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Hondo's This And That

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  • HONDOHONDO Member Posts: 8,899 ✭✭✭✭✭✭ Le Grande Collector
    John said:
    The "mystery" daybill is rare and some were clearly printed for NZ without censor details but it was also printed for the Australian release with Australian censorship.

    Excellent John as I have never sighted this daybill printed with Australian censorship ratings before ( that is to the best of my knowledge ). We now know definitely that the film this poster was printed for was released in Australia. The big question is still when? 

    Lawrence
  • HONDOHONDO Member Posts: 8,899 ✭✭✭✭✭✭ Le Grande Collector

    Regarding the U.S.A. release the following insert poster was used in the 1964 general release. Interestingly no mention on this poster about the Academy Awards or on any other U.S. insert posters either.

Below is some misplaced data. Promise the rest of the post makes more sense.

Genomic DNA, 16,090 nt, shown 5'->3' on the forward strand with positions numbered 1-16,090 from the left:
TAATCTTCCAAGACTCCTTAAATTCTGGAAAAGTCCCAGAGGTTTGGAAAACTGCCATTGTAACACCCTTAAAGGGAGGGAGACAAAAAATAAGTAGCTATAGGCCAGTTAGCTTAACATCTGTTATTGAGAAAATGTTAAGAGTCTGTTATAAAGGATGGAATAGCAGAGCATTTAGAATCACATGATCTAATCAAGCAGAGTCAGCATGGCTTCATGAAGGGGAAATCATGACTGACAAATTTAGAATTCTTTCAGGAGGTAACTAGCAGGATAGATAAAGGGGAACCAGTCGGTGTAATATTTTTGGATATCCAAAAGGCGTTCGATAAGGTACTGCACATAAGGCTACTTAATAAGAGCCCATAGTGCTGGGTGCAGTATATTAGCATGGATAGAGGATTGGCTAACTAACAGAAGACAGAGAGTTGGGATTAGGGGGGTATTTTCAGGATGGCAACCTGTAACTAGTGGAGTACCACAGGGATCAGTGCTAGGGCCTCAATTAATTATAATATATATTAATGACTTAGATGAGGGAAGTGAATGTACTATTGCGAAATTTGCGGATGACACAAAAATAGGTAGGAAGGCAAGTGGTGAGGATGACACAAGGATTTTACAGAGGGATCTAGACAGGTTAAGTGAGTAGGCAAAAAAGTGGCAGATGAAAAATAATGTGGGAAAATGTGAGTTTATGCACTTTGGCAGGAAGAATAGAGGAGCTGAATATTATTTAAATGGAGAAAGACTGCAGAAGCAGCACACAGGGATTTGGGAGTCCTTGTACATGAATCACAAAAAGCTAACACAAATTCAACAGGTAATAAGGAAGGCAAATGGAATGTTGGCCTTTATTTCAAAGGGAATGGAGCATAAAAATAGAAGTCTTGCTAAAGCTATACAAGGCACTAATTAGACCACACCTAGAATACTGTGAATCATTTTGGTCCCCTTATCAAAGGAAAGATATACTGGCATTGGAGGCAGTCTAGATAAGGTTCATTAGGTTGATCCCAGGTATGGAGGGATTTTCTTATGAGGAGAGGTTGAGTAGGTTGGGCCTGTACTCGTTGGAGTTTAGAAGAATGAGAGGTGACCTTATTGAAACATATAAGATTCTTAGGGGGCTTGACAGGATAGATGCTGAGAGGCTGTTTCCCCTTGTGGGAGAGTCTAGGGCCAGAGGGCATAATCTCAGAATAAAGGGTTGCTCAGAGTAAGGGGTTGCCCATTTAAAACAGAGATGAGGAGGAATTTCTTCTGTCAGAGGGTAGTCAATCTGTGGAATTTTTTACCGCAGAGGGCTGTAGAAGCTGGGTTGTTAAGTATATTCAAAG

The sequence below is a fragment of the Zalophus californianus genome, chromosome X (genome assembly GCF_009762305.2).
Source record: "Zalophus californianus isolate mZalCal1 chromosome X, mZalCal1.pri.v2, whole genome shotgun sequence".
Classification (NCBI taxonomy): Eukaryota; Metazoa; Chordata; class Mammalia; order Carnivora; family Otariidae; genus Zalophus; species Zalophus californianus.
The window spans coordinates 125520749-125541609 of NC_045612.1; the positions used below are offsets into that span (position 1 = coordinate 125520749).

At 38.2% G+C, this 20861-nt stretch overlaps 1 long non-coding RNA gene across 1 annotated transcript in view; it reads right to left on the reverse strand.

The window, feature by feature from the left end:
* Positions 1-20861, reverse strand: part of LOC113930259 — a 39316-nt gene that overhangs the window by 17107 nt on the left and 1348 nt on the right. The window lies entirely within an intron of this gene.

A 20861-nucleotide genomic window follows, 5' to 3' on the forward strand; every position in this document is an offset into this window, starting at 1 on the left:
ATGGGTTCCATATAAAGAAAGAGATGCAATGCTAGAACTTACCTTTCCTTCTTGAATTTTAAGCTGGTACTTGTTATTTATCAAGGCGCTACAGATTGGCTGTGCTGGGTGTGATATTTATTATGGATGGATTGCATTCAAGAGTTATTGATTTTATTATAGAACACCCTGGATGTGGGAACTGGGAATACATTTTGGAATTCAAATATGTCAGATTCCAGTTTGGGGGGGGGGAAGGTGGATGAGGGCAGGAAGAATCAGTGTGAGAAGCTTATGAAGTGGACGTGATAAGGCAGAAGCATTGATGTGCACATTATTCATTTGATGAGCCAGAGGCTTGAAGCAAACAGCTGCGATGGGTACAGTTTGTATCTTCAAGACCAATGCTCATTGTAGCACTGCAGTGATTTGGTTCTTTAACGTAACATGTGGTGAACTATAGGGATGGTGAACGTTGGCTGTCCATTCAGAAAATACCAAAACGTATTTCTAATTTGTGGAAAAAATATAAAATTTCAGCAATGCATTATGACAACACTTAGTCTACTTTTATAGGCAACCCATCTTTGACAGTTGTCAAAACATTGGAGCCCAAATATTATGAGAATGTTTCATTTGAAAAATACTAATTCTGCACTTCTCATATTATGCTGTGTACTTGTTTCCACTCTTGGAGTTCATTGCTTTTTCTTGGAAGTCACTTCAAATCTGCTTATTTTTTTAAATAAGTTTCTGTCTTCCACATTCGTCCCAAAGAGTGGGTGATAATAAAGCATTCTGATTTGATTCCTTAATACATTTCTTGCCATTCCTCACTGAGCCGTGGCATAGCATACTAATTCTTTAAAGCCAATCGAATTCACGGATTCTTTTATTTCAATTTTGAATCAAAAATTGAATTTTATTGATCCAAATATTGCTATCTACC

''How the West Was Won, the classic 1964 (the movie had a limited release in 1962 to special theaters, but I know of no confirmed posters from this release, and the earliest known posters are from the 1964 general release)''  -emovieposter.com quote.

    Lawrence
  • HONDOHONDO Member Posts: 8,899 ✭✭✭✭✭✭ Le Grande Collector


    A scene from the British made 1948 film Againt The Wind showing Jack Warner at the bar with a great product placement for Smith's Crisps.
    Lawrence
  • HONDOHONDO Member Posts: 8,899 ✭✭✭✭✭✭ Le Grande Collector


    It would appear that  U.S.A. printed one sheets that were marked as being English International one sheets began being used exclusively for some film titles released in Australia in at least the 1970s, particularly Warner Brothers product.  The following Australian one sheet was produced for the 1981 release of the 1980 film Raging bull.

     

    In the case of Raging Bull I definitely know that there was also an International British Style B one sheet imported  and used here as well as the Australian printed one. The image depicted below is solely an example of the poster style that was released in Australia, and I am not suggesting this exact poster example was ever used here.